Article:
“At first it wasn’t something that I was paying too much attention to,” Inoue said. “And then all of a sudden I was No. 9 and then gradually started to make my way up, and when I realized it, I started paying attention a bit more to the rankings.”

If he keeps winning and keeps unifying titles, that attention should grow. But Inoue tries to remain grounded. When he isn’t fighting, he doesn’t have any other major hobbies. His downtime is spent at home with his family — “the time that I enjoy most,” he said.

As Naoya continues to grow his name in boxing, he hopes to build a legacy that he and his family can be proud of.

“Basically,” Inoue said. “I just want people to see my boxing, and see me as a great boxer.” — Michael Rothstein

Full breakdown and prediction

Inoue is a sizable betting favorite going into Saturday night’s fight, but Dasmarinas presents two unique challenges compared to Inoue’s opponents to this point: he’s a southpaw and he’s lanky.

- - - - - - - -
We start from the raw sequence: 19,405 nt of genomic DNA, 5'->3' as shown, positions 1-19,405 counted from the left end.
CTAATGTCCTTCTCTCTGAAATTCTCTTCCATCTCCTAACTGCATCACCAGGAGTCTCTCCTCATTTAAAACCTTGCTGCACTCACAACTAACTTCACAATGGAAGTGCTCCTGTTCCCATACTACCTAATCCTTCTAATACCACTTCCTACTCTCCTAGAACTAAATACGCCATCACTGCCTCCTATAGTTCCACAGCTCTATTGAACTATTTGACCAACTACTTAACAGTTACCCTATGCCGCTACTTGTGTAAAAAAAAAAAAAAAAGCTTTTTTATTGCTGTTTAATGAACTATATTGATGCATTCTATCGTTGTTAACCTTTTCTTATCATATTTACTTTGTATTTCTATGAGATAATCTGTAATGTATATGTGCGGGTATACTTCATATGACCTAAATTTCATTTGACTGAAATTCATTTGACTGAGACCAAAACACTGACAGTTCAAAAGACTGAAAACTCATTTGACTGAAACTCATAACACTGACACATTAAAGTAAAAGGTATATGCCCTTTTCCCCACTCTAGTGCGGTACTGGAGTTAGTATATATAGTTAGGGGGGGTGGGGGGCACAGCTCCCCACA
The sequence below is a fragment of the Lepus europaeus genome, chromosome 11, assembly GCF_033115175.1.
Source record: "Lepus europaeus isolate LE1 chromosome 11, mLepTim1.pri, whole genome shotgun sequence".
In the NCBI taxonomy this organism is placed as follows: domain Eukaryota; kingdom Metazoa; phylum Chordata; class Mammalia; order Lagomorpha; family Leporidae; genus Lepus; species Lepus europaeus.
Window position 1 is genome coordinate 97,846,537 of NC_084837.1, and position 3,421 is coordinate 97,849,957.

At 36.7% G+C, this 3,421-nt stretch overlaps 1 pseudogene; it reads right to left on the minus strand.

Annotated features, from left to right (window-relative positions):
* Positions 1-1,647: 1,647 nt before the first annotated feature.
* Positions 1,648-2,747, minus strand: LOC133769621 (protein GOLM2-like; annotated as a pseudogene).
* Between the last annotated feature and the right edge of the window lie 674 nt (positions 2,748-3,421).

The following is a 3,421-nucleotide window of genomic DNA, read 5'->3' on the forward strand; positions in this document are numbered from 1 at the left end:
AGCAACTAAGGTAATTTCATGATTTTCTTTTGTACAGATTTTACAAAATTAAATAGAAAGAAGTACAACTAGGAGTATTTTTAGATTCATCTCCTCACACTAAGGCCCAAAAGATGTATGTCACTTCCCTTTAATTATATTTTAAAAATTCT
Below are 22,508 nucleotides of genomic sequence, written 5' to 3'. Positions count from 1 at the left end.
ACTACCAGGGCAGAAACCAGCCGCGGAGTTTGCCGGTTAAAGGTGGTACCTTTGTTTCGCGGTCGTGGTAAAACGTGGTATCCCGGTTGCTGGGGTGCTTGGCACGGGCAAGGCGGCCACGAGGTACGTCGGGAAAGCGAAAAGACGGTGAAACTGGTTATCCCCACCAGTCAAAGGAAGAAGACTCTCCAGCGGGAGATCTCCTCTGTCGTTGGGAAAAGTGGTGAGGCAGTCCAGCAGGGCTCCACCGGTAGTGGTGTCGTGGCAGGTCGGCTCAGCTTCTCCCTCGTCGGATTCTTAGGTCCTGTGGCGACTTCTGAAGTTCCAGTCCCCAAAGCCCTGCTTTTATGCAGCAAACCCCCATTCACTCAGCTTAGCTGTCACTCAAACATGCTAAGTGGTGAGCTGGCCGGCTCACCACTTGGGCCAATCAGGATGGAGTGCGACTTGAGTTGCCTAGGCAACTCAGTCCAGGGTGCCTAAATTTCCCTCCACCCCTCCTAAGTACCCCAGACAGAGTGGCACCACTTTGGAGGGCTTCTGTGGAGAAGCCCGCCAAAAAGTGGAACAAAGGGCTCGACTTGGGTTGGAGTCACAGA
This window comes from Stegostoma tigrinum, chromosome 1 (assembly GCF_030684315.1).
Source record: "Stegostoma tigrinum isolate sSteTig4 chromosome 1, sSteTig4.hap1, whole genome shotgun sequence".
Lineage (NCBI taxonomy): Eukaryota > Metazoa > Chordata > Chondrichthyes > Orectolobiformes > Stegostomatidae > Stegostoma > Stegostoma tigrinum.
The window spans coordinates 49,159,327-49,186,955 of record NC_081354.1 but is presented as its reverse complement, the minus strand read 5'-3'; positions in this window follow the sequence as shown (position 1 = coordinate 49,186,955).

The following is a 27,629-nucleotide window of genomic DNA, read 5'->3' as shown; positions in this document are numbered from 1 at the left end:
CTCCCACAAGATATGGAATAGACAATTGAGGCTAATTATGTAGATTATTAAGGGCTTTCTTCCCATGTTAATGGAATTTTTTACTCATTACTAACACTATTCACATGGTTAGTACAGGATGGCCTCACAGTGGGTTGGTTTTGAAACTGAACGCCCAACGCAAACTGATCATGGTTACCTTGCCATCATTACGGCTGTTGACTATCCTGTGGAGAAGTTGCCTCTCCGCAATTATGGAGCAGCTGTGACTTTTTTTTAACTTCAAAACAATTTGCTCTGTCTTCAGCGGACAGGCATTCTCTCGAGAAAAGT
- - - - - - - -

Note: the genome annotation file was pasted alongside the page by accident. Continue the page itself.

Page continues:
How will that affect Inoue’s plan, and how will he adjust? Check out Timothy Bradley Jr.’s breakdown, which includes his prediction for the fight.

Mikaela Mayer: Inside the music

Before Mikaela Mayer became a boxer, an Olympian and a world champion, she was a musician. Before she fought in front of international crowds and had fans chanting her name in pro fights, she craved the energy of being on a small stage during Warped Tour as a bassist in Lia-Fail, a hardcore metal band. Together, she and Nita Strauss — then part of Lia-Fail, and now a world renowned guitarist who tours with Alice Cooper — traveled the country, sometimes playing the early, early set on a show in front of bartenders and random stragglers.

Ahead of Mayer’s title defense against Erica Farias, read the full story, by Michael Rothstein.

By the numbers

  • 3: Numbers of fights in the U.S.; second time fighting in Las Vegas

  • 1: 1 of 5 Japanese boxers to win titles in three different weight classes, and 1 of 2 boxers to win two bantamweight title fights by first-round stoppage (Hozumi Hasegawa)

  • 85%: KO percentage, sixth-highest among current titleholders